As a parent of 4 children, I have a lot of creative art projects coming through the door at any given time. Since my children are at different ages, the type of artistic creations that I see on the kitchen counter has always been varied. Regardless, from their first doodle to the latest self-portrait I’ve saved everything.
A few beloved pieces have found their way into frames around the house. However, the majority now reside in a Tupperware system I devised to keep it all organized. In my storage closet I have 4 big bins. Every 6 months I gather all of the artwork that has accumulated in my home and lovingly store it away for their adulthood. What I love about the bins is that I can save even the smallest pieces of art. It is my archive for all projects great and small.
As I was gathering the latest stack last week, it occurred to me that some of the art around my house has not been updated for a while. Six months is just the blink of an eye to me, but to my children it’s a lifetime! In that time they’ve already created dozens more fantastic works of art. So I began to think… if I could find an easy way to switch out their artwork, I would be able to display their latest projects all the time. This week I’d like to share some fun ideas to make a rotating art gallery for your own family.
I like this concept from Frills, Fluffs and Trucks as a hanging system for your children’s artwork. Grab a curtain rod and use the rings to hang their art. Clever idea!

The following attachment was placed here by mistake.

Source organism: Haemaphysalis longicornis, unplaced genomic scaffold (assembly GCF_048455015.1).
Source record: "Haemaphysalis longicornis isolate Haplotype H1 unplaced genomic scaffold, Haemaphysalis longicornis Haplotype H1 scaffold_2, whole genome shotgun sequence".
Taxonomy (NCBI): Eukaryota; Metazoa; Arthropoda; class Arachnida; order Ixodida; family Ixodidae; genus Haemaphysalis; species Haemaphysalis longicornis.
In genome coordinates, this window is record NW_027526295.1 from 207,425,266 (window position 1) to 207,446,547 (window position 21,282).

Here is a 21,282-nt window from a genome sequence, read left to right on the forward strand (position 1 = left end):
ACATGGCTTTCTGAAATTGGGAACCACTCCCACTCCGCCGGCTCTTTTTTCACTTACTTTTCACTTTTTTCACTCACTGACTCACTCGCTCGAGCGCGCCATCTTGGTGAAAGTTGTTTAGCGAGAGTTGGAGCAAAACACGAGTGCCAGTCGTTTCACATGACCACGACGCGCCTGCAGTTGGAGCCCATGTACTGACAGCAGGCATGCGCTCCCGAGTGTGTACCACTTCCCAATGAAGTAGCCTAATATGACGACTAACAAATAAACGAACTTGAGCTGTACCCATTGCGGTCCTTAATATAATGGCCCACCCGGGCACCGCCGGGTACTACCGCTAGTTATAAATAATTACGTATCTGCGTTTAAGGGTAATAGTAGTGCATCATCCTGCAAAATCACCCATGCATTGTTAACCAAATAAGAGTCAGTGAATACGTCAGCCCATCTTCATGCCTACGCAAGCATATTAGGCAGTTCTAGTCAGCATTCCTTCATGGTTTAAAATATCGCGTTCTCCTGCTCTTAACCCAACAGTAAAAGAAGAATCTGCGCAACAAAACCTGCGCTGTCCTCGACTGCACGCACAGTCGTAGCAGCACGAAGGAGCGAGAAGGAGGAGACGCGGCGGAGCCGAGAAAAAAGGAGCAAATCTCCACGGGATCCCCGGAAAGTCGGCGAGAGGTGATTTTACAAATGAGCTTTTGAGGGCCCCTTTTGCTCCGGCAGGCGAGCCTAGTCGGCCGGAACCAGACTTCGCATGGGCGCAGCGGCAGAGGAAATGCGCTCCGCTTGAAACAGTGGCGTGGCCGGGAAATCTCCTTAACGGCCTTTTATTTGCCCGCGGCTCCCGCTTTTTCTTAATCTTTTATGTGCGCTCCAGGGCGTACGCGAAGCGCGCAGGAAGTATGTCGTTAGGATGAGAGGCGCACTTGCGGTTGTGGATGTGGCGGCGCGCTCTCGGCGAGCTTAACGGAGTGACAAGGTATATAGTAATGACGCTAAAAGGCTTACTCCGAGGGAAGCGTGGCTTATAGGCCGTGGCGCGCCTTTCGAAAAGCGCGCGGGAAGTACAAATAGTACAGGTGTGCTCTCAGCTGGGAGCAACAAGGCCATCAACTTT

I love this seagrass wallpaper from Elle Decor as a wainscot around a room. It’s forgiving, so you can pushpin and nail to your heart’s content and never have to worry about marking up the wall. Kids can add and subtract from this wall collage as they please, to maintain and update the room.
Back of the Door
Allowing my children to define their own space is important around our house. I have to let go of the idea that everything is clean and perfect in my kids’ rooms, and allow for their creativity to flourish in their own personal space. The back of a bedroom door is a perfect place to create a collage of art, stickers and posters.
Maps and Wallpaper Backdrops
Using large maps or other unique wallpaper as a backdrop is an imaginative foundation for your children’s art. The base stays nice, and the maps or wallpaper will cover up any holes in the wall.
I’d love to use one of these wallpapers from Osborne and Little, the black background comes with a white or pastel rainbow type.
On a string or wire is another unique place for a gallery. Find clothespins and paint them in fun colors. String the wire above your kitchen sink or over your bed, and let the rotating art gallery begin. Check out this room from Susanna Salk’s book, Room for Children.
In my home I have a room that is dedicated to arts and crafts. If you can find a space, the eclectic sampling of art lends the room an inspiring atmosphere. However, sometimes a room requires a more organized and sophisticated assembly. Treating your child’s illustration like it’s a genuine Picasso is an innovative way to integrate their art with it’s more expensive counterparts. Result: everyone is in good company! Here are more examples from Susanna Salk.
I can only say from my own experience that as the artwork comes home, celebrate it, display it, and love it. As they get older, the steady stream of little doodles and other class projects starts to dwindle, and the gallery becomes filled with pictures of the latest pop artists or photos of friends. Enjoy their little scribbles and have fun creating your family’s own personal art gallery.
Will you use any of these ideas in your home? How do you currently showcase your children’s artwork?